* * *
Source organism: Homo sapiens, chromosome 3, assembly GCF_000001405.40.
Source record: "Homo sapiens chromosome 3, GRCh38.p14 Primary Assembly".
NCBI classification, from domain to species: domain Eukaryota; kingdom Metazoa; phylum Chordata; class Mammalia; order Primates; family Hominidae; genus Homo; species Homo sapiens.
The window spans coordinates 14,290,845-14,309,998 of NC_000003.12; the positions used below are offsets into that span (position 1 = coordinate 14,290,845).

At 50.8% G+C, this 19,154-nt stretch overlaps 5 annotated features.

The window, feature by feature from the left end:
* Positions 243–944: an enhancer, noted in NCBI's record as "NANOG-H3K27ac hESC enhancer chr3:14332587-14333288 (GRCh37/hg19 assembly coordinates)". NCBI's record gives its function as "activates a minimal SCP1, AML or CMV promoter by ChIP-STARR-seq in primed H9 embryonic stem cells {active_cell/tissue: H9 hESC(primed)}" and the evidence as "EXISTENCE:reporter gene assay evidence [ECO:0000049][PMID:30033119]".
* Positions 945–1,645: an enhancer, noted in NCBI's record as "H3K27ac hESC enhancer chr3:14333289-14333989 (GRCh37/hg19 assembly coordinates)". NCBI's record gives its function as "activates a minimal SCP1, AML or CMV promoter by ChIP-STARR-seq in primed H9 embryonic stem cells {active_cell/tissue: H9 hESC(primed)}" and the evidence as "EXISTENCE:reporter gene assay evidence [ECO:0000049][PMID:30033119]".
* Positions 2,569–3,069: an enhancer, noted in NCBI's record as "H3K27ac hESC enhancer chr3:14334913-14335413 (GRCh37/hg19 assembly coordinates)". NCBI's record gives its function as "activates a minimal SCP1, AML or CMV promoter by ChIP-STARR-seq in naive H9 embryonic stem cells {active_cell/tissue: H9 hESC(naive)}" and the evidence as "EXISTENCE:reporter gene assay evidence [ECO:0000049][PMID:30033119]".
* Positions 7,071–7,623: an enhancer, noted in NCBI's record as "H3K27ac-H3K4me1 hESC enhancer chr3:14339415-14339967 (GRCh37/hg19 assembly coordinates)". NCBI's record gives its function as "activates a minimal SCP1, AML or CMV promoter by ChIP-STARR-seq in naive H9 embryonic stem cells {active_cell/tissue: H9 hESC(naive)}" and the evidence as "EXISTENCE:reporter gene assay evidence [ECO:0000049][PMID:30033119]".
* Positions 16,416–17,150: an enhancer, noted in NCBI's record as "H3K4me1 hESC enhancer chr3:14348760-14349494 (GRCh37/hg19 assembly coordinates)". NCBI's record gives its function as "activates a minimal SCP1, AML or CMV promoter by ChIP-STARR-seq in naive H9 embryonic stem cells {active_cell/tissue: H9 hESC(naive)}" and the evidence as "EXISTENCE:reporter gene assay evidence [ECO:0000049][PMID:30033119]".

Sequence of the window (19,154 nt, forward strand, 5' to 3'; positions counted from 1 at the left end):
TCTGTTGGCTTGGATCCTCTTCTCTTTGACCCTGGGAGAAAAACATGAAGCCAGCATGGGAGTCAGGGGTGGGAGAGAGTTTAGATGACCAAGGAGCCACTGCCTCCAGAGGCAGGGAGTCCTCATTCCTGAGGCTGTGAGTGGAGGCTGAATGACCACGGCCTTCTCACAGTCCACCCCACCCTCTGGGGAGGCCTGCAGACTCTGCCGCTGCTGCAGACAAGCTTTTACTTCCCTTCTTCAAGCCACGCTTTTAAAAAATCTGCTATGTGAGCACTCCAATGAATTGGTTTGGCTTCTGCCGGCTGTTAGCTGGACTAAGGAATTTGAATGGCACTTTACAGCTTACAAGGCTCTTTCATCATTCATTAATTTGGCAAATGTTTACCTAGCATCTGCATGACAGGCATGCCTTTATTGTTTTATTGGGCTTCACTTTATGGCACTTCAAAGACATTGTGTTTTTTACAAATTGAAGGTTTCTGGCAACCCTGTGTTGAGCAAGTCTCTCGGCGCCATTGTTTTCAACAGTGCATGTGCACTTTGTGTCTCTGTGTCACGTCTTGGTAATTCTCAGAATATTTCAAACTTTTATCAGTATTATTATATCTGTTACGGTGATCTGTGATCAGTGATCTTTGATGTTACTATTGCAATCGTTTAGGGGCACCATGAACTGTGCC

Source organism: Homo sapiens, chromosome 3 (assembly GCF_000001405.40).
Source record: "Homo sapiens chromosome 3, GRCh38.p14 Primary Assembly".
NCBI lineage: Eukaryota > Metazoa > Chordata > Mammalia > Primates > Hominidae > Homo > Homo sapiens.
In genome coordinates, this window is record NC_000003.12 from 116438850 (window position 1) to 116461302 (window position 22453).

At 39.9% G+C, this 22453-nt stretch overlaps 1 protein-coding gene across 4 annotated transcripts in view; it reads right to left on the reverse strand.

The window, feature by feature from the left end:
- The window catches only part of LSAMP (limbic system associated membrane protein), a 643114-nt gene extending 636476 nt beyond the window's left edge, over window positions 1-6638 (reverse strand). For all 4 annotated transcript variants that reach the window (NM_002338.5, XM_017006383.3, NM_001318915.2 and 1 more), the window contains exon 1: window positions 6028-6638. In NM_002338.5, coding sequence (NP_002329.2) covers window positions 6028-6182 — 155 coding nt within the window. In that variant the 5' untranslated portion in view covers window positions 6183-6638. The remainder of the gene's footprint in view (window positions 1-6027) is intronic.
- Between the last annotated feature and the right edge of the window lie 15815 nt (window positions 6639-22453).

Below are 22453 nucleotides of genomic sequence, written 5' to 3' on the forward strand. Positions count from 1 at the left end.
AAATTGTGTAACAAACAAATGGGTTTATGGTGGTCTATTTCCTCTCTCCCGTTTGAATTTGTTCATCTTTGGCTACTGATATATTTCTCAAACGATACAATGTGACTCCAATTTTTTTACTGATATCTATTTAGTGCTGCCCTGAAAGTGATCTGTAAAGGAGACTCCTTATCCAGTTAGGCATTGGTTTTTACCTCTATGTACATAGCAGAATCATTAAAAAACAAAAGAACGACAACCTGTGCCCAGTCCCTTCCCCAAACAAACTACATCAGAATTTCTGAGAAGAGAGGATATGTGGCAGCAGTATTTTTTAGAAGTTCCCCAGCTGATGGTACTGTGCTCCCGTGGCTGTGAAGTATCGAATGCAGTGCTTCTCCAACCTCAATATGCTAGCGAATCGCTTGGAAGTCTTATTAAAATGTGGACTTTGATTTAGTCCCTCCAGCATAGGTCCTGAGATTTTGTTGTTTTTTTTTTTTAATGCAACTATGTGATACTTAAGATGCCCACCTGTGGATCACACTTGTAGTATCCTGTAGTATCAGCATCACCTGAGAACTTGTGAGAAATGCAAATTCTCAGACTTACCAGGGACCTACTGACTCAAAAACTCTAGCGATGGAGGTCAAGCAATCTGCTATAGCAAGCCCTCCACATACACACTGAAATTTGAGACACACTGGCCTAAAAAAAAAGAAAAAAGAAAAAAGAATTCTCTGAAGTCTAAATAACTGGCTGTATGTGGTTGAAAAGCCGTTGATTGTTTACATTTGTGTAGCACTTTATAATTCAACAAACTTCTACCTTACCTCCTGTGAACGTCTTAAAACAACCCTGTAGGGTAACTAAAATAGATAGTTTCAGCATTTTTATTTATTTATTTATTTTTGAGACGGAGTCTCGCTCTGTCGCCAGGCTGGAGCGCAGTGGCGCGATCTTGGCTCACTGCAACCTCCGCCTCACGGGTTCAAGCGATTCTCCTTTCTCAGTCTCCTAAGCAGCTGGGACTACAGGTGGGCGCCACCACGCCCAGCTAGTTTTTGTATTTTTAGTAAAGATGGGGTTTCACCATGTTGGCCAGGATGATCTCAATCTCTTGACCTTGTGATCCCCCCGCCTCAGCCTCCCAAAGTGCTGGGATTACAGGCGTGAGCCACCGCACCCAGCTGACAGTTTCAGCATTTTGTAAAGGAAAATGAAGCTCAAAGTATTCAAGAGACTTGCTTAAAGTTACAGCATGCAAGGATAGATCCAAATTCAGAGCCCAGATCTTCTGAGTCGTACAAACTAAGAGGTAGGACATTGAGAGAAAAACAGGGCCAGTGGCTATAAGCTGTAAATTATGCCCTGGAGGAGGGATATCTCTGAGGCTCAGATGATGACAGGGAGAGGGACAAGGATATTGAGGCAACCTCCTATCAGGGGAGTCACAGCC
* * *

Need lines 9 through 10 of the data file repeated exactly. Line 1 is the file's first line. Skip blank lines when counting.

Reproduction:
* Positions 2,569–3,069: an enhancer, noted in NCBI's record as "H3K27ac hESC enhancer chr3:14334913-14335413 (GRCh37/hg19 assembly coordinates)". NCBI's record gives its function as "activates a minimal SCP1, AML or CMV promoter by ChIP-STARR-seq in naive H9 embryonic stem cells {active_cell/tissue: H9 hESC(naive)}" and the evidence as "EXISTENCE:reporter gene assay evidence [ECO:0000049][PMID:30033119]".
* Positions 7,071–7,623: an enhancer, noted in NCBI's record as "H3K27ac-H3K4me1 hESC enhancer chr3:14339415-14339967 (GRCh37/hg19 assembly coordinates)". NCBI's record gives its function as "activates a minimal SCP1, AML or CMV promoter by ChIP-STARR-seq in naive H9 embryonic stem cells {active_cell/tissue: H9 hESC(naive)}" and the evidence as "EXISTENCE:reporter gene assay evidence [ECO:0000049][PMID:30033119]".